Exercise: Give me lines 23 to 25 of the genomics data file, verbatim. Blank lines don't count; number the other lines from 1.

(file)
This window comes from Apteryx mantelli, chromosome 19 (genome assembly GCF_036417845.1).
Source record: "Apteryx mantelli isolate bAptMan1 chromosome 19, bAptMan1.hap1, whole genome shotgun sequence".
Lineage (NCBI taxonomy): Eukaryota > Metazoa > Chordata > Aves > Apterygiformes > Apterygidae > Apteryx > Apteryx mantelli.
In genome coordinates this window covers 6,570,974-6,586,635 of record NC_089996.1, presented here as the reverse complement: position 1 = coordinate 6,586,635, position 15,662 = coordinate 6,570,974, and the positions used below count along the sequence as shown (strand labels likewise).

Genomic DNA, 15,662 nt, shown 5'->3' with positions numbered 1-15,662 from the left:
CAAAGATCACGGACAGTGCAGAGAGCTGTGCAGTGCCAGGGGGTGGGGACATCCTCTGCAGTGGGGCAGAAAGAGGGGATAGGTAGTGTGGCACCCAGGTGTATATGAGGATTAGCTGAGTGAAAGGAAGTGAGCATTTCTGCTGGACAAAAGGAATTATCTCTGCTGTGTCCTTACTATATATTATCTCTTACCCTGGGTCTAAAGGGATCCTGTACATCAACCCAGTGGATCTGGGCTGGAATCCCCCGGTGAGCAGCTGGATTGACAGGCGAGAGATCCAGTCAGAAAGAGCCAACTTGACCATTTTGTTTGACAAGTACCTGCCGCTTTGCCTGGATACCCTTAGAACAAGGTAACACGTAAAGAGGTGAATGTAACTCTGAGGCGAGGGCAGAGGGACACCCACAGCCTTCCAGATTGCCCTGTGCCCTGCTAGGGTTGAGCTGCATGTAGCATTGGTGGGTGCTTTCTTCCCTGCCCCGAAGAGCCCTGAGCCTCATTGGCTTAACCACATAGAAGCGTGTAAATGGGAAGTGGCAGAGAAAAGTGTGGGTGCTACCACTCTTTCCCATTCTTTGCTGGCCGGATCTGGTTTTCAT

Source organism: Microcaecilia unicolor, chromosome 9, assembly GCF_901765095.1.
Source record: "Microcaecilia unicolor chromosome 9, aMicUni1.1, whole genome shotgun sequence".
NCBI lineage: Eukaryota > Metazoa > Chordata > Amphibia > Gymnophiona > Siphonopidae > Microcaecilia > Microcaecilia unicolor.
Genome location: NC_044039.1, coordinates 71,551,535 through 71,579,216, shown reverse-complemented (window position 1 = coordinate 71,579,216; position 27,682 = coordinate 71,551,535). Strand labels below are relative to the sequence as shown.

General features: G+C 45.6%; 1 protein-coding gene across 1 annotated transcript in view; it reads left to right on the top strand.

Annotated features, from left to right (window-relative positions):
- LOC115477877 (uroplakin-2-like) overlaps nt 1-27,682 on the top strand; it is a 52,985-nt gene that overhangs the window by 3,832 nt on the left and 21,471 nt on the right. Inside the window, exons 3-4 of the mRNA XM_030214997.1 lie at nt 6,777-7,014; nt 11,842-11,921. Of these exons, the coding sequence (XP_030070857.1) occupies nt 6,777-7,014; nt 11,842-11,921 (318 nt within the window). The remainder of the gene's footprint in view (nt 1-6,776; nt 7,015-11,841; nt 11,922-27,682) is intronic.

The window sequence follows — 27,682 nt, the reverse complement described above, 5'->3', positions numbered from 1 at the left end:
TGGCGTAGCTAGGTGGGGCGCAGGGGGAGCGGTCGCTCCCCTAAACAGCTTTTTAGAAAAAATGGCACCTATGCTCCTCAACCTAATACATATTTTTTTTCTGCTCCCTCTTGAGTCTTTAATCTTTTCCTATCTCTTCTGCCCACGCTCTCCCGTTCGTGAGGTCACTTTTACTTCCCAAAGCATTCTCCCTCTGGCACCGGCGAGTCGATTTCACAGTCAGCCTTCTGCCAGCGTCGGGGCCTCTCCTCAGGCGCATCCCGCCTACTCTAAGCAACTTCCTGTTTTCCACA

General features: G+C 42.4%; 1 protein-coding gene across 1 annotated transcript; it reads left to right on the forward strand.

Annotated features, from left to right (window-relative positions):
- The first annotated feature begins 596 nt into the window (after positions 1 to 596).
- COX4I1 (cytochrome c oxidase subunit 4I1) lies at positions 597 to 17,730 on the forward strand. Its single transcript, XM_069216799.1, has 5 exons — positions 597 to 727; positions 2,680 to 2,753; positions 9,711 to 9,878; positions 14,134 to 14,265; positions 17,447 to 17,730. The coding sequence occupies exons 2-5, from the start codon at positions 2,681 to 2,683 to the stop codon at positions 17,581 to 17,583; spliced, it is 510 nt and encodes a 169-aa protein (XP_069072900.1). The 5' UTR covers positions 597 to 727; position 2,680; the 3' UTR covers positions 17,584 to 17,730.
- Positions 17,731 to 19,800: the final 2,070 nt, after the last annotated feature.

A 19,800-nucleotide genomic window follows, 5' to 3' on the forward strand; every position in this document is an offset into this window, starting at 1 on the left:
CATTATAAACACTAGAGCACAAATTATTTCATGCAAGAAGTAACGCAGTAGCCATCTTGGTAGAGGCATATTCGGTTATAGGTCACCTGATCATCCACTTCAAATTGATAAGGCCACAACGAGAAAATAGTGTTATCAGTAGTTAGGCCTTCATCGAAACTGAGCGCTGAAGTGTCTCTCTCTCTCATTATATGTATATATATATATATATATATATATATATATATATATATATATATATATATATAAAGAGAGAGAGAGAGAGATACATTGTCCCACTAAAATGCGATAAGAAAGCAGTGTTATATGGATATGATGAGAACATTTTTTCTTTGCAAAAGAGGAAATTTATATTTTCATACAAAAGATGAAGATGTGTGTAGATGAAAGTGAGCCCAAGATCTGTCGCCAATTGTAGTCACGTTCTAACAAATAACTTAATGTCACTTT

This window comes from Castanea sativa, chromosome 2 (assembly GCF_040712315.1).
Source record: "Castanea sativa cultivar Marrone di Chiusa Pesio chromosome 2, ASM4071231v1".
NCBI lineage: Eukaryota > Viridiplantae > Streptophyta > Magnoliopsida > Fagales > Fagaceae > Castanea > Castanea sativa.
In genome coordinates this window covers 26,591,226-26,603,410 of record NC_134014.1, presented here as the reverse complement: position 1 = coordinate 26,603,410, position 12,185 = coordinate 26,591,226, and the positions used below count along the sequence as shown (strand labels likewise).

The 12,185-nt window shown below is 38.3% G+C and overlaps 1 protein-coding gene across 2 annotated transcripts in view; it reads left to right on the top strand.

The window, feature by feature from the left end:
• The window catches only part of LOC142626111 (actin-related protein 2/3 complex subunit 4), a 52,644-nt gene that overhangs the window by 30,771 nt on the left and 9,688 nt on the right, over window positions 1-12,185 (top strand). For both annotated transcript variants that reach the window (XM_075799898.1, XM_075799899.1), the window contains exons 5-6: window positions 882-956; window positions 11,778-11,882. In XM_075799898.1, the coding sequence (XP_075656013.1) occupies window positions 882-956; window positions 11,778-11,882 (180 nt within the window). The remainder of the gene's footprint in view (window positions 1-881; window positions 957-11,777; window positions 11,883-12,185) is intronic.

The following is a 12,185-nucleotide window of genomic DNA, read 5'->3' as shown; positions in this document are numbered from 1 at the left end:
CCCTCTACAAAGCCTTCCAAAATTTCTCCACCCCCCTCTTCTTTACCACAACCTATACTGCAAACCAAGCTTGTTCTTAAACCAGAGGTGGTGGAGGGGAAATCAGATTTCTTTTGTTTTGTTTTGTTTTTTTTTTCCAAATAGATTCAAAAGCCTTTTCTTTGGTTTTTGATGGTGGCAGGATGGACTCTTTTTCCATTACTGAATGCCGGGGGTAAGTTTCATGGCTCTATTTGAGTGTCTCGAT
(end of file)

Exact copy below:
This window comes from Castanea sativa, chromosome 2 (assembly GCF_040712315.1).
Source record: "Castanea sativa cultivar Marrone di Chiusa Pesio chromosome 2, ASM4071231v1".
NCBI lineage: Eukaryota > Viridiplantae > Streptophyta > Magnoliopsida > Fagales > Fagaceae > Castanea > Castanea sativa.